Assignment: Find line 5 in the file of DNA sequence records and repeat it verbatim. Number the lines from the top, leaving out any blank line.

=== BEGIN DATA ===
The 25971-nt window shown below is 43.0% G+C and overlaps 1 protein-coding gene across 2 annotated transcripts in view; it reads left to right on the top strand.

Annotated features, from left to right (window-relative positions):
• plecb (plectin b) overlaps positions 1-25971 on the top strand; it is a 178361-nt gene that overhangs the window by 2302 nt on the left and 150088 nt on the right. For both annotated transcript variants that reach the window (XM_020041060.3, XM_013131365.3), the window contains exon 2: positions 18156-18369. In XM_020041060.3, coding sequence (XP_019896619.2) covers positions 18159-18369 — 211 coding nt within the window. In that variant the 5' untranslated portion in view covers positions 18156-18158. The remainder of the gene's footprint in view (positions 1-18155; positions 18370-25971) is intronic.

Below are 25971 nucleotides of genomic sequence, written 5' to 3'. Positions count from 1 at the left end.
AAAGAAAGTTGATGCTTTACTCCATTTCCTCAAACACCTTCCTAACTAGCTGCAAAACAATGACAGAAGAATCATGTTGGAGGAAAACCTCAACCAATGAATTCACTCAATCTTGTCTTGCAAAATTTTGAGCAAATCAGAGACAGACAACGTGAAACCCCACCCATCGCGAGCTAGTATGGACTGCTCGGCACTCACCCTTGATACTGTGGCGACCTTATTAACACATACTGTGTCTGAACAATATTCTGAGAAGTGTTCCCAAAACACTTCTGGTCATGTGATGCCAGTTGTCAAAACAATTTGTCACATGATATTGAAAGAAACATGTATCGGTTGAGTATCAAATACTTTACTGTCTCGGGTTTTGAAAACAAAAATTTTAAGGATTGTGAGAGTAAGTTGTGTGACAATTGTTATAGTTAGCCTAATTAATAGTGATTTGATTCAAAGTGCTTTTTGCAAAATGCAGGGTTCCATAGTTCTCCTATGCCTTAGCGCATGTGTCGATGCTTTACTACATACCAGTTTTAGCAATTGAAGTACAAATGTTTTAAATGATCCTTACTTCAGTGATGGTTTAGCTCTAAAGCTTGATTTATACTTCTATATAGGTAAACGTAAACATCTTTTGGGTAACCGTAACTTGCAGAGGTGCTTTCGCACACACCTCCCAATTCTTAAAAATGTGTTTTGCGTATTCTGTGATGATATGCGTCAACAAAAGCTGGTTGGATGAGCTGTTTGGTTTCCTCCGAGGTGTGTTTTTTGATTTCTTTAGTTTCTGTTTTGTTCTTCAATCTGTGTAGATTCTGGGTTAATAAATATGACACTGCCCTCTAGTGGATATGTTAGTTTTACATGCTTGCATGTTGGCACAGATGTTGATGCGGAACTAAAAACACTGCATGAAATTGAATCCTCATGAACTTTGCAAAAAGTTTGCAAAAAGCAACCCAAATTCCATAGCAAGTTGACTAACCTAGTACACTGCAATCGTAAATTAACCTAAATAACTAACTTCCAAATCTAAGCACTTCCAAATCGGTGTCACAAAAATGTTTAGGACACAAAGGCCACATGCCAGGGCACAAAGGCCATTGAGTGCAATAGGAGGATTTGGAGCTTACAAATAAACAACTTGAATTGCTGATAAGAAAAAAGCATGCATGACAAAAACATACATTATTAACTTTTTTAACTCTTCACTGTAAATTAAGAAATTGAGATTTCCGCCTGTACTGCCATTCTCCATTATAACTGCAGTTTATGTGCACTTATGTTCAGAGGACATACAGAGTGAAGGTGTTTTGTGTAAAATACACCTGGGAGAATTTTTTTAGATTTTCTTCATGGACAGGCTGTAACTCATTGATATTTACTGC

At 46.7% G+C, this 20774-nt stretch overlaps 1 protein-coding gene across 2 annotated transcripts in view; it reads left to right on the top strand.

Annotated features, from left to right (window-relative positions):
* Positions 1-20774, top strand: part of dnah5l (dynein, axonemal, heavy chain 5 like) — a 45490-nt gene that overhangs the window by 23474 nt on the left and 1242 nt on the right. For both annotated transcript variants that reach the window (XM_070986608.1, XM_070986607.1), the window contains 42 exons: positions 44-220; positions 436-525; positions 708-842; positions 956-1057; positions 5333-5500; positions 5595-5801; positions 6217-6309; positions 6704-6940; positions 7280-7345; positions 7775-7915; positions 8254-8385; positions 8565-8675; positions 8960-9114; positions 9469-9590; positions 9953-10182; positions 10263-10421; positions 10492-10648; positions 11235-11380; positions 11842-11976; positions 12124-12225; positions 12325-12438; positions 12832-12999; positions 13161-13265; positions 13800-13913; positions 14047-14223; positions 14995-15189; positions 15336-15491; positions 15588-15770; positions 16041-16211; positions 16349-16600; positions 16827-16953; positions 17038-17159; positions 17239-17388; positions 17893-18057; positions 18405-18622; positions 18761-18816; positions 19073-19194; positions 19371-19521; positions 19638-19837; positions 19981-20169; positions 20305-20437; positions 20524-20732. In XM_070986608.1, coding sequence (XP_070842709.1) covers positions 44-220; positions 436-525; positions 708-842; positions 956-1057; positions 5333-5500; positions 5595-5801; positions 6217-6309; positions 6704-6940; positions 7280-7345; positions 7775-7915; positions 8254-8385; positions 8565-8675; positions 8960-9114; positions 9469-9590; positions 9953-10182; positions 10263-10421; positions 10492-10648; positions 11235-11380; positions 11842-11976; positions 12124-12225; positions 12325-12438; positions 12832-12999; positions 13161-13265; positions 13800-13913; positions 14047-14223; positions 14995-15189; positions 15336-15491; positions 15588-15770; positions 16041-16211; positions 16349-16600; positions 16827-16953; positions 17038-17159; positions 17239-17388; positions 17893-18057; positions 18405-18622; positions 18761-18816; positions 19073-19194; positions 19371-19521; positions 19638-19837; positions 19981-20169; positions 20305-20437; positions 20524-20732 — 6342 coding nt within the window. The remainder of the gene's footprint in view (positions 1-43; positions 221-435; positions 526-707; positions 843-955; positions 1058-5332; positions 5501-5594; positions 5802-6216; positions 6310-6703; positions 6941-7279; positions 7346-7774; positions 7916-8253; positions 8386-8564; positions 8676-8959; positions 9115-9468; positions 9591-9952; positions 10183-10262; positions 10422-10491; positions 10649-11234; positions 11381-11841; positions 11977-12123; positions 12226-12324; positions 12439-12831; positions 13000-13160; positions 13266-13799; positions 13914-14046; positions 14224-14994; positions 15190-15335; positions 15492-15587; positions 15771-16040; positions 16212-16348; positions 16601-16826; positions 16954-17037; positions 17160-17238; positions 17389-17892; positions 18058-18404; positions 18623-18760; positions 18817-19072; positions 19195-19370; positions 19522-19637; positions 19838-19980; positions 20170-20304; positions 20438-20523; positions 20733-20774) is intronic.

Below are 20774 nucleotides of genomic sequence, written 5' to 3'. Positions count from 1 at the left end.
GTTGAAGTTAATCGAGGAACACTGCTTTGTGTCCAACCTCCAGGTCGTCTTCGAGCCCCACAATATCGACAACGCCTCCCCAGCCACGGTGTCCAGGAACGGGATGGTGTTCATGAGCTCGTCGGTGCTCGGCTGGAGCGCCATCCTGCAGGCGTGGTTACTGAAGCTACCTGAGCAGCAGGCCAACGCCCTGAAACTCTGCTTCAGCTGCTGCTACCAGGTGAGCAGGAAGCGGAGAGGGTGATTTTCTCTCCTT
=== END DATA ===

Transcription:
AAAGAAAGTTGATGCTTTACTCCATTTCCTCAAACACCTTCCTAACTAGCTGCAAAACAATGACAGAAGAATCATGTTGGAGGAAAACCTCAACCAATGAATTCACTCAATCTTGTCTTGCAAAATTTTGAGCAAATCAGAGACAGACAACGTGAAACCCCACCCATCGCGAGCTAGTATGGACTGCTCGGCACTCACCCTTGATACTGTGGCGACCTTATTAACACATACTGTGTCTGAACAATATTCTGAGAAGTGTTCCCAAAACACTTCTGGTCATGTGATGCCAGTTGTCAAAACAATTTGTCACATGATATTGAAAGAAACATGTATCGGTTGAGTATCAAATACTTTACTGTCTCGGGTTTTGAAAACAAAAATTTTAAGGATTGTGAGAGTAAGTTGTGTGACAATTGTTATAGTTAGCCTAATTAATAGTGATTTGATTCAAAGTGCTTTTTGCAAAATGCAGGGTTCCATAGTTCTCCTATGCCTTAGCGCATGTGTCGATGCTTTACTACATACCAGTTTTAGCAATTGAAGTACAAATGTTTTAAATGATCCTTACTTCAGTGATGGTTTAGCTCTAAAGCTTGATTTATACTTCTATATAGGTAAACGTAAACATCTTTTGGGTAACCGTAACTTGCAGAGGTGCTTTCGCACACACCTCCCAATTCTTAAAAATGTGTTTTGCGTATTCTGTGATGATATGCGTCAACAAAAGCTGGTTGGATGAGCTGTTTGGTTTCCTCCGAGGTGTGTTTTTTGATTTCTTTAGTTTCTGTTTTGTTCTTCAATCTGTGTAGATTCTGGGTTAATAAATATGACACTGCCCTCTAGTGGATATGTTAGTTTTACATGCTTGCATGTTGGCACAGATGTTGATGCGGAACTAAAAACACTGCATGAAATTGAATCCTCATGAACTTTGCAAAAAGTTTGCAAAAAGCAACCCAAATTCCATAGCAAGTTGACTAACCTAGTACACTGCAATCGTAAATTAACCTAAATAACTAACTTCCAAATCTAAGCACTTCCAAATCGGTGTCACAAAAATGTTTAGGACACAAAGGCCACATGCCAGGGCACAAAGGCCATTGAGTGCAATAGGAGGATTTGGAGCTTACAAATAAACAACTTGAATTGCTGATAAGAAAAAAGCATGCATGACAAAAACATACATTATTAACTTTTTTAACTCTTCACTGTAAATTAAGAAATTGAGATTTCCGCCTGTACTGCCATTCTCCATTATAACTGCAGTTTATGTGCACTTATGTTCAGAGGACATACAGAGTGAAGGTGTTTTGTGTAAAATACACCTGGGAGAATTTTTTTAGATTTTCTTCATGGACAGGCTGTAACTCATTGATATTTACTGC